(This is the 900th published post in the history of this blog. If you have read them all, you deserve some kind of award. Or to put it another way: Why?)
We have noted here before that for the first eight or nine months of 1979, disco ruled the Top 40 airwaves, but some of the most popular rock albums of the last 30 years came out during the very same period. The album charts from 30 years ago this week include such titles as Breakfast in America by Supertramp, Cheap Trick at Budokan, Molly Hatchet’s debut album, and Minute by Minute by the Doobie Brothers. Also on the album chart that week: Van Halen II, Bad Company’s Desolation Angels, Monolith by Kansas, Evolution by Journey, and Ted Nugent’s State of Shock—not classics, but significant in their time, and not dance records, either. If your chart knowledge is particularly encyclopedic, you might remember Just a Game by Triumph, Patti Smith’s Wave, Real Life Ain’t This Way by Jay Ferguson, Blackfoot’s Strikes, or self-titled albums by Herman Brood and His Wild Romance, Tycoon, and New England. All of them were on the radio and in stores during June of ’79.
New England’s debut album was released late in 1978, and we played it on my college radio station that spring. I remember hearing the band on D93, the FM Top 40 station in Dubuque. Part of my job at KDTH that spring and summer was to feed the automation system that ran its FM sister, D93—a whole room full of tape machines. The station’s music director liked to play music by new bands in hopes of breaking hits; there’s no doubt in my mind that he was on New England pretty early.
New England probably should have been huge. They were discovered in the Boston area by Bill Aucoin, who had discovered KISS and would manage them until 1982. Paul Stanley of KISS co-produced their debut album, and they opened for KISS on a concert tour. (The band also toured with with Styx and AC/DC.) The hype for the New England album was pretty intense, partly because of Aucoin’s reputation and Stanley’s participation, but also because the record was tailor-made for rock radio, particularly the lead single, “Don’t Ever Wanna Lose Ya.”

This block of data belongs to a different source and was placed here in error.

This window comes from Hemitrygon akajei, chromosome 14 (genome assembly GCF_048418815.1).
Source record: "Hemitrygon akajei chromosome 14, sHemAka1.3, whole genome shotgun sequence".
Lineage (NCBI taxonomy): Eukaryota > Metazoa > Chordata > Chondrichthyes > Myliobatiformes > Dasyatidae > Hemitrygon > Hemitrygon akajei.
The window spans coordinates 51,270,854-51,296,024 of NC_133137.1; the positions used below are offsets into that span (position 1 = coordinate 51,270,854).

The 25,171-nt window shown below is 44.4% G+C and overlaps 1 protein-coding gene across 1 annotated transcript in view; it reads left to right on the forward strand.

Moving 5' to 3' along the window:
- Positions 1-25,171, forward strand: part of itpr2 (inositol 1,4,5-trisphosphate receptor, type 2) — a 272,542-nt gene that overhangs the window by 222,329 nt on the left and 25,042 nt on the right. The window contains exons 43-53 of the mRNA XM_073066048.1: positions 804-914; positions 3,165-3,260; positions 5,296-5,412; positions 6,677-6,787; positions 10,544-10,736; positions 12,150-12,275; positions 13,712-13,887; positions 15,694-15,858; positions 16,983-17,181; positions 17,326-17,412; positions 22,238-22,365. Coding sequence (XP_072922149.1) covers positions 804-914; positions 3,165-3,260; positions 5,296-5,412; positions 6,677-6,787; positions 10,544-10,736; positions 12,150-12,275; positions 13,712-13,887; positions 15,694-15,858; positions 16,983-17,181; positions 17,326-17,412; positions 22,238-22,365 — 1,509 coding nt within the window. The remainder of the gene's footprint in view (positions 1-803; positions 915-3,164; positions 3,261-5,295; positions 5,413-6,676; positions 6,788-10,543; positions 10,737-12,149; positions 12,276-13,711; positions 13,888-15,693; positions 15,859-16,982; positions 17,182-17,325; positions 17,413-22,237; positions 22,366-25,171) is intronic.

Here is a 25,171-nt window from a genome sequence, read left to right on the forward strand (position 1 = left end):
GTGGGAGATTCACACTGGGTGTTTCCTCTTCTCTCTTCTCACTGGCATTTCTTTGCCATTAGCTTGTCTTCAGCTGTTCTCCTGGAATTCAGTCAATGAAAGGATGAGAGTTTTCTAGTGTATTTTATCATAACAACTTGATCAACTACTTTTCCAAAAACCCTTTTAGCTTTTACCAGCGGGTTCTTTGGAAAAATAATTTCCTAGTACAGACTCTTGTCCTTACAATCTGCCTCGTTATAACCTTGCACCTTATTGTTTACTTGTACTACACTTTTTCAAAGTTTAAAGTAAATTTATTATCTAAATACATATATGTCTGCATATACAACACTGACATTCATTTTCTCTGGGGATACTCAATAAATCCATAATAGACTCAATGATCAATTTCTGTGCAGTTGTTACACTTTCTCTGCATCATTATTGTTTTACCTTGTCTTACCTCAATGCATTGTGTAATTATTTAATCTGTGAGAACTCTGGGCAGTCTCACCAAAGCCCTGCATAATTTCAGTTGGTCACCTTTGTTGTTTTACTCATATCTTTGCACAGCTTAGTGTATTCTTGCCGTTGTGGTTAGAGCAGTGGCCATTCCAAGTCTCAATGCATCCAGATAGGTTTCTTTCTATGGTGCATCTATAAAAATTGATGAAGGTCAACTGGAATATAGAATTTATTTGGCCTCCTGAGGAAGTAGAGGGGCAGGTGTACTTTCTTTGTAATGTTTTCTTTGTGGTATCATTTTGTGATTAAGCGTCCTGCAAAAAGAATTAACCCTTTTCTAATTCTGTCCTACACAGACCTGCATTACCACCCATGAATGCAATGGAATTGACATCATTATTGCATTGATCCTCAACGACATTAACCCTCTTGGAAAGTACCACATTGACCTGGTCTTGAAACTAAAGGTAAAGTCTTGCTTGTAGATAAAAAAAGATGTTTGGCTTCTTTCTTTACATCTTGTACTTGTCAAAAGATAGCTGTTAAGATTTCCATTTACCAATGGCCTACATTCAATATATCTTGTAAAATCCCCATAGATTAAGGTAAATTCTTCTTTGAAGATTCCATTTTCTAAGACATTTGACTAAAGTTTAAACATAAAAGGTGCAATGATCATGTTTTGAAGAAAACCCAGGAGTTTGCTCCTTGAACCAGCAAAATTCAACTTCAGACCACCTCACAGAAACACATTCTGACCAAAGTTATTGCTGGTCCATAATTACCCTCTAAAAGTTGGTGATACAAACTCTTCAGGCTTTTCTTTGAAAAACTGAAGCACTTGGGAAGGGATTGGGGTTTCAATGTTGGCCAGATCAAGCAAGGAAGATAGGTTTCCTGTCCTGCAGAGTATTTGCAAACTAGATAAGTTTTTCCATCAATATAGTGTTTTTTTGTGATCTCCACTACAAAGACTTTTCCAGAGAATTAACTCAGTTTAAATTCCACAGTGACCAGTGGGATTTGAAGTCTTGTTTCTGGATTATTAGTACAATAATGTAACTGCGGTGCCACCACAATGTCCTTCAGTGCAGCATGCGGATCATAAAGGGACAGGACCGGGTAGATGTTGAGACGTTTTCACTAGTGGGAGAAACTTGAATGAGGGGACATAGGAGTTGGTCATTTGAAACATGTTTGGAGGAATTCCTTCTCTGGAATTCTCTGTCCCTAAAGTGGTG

The essay on the New England album at Allmusic.com criticizes the album’s production, suggesting that some terrific songs get swamped by too much bombast. It’s hard to say what the album might have sounded like with a lighter touch behind the board, but there’s no point in speculating—co-producer Mike Stone, who would go on to overproduce Asia, wasn’t that kind of guy. I think there’s a plausible argument that the bombastic production actually works in favor of some of the songs, giving them a bigger-than-life quality.
After their debut album, New England would release two more albums that went nowhere (including one produced by Todd Rundgren), and the group would dissolve in 1983. Two members, keyboard player Jimmy Waldo and bassist Gary Shea, ended up in the group Alcatrazz alongside future metal gods Yngwie Malmsteen and Steve Vai. Two other members, guitarist/lead singer and principal songwriter John Fannon and drummer Hirsh Gardner, became record producers. They apparently played a reunion concert a few years back, and their albums are available on their website, although the site doesn’t appear to have been updated for a while.
On “Don’t Ever Wanna Lose Ya,” the big-n-busy production gives the record a power it wouldn’t have otherwise. There’s no question: If the singer loses ya, the consequences are going to be indescribable. Its combination of big guitar riffs, spacy synthesizers, and a singalong chorus should have made it a big hit, but it stalled at Number 40 on the Hot 100 during the week of June 16, 1979. “Hello Hello Hello” was apparently the second single from the album, although it didn’t chart. New England knew how to rock and roll, but that knowledge didn’t translate into anything like lasting fame, and they faded into history as just another one-hit wonder.